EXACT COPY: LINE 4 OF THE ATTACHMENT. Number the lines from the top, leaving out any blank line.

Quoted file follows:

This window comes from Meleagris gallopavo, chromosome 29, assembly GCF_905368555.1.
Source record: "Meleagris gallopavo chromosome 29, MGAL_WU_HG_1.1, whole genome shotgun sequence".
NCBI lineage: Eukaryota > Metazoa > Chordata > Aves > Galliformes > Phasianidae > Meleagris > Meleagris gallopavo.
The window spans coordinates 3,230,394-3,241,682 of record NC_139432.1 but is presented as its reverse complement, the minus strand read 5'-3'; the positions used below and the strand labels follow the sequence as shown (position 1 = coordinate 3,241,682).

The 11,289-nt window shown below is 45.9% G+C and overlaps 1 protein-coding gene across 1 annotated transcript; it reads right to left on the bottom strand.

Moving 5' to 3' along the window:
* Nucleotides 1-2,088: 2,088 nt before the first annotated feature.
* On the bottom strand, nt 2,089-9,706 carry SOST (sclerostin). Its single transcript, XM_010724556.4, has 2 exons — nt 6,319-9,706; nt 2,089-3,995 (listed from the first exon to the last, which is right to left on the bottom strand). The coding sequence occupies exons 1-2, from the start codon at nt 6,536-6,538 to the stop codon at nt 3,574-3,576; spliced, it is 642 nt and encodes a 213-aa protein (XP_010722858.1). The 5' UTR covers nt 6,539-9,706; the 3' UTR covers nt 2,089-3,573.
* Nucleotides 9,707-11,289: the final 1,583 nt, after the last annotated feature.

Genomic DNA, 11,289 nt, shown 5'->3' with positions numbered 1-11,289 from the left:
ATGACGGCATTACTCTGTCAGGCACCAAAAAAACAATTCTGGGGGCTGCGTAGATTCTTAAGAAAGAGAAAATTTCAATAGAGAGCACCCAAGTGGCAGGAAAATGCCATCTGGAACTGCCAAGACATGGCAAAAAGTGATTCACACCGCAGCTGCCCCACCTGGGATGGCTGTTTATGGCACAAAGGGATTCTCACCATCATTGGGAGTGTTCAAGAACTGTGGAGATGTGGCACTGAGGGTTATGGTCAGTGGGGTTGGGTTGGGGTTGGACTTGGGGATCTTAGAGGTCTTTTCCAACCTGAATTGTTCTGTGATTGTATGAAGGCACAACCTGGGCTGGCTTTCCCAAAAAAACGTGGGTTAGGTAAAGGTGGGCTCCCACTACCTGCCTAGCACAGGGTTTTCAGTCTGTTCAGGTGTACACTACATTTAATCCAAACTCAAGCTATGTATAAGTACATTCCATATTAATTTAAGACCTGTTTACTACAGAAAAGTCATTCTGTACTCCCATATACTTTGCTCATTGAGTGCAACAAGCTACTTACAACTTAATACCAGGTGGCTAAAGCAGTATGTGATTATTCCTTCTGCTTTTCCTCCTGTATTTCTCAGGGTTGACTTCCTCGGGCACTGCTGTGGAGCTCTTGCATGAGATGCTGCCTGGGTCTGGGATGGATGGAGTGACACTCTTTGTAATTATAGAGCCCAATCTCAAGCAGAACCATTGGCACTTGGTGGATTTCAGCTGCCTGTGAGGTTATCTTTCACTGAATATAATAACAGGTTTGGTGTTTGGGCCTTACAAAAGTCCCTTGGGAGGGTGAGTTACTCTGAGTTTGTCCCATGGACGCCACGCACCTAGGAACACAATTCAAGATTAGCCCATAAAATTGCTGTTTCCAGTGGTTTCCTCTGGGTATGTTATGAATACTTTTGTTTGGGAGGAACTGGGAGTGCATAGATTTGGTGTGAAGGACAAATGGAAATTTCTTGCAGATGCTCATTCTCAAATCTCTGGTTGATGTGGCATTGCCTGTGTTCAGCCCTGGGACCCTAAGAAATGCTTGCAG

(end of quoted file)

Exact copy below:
The window spans coordinates 3,230,394-3,241,682 of record NC_139432.1 but is presented as its reverse complement, the minus strand read 5'-3'; the positions used below and the strand labels follow the sequence as shown (position 1 = coordinate 3,241,682).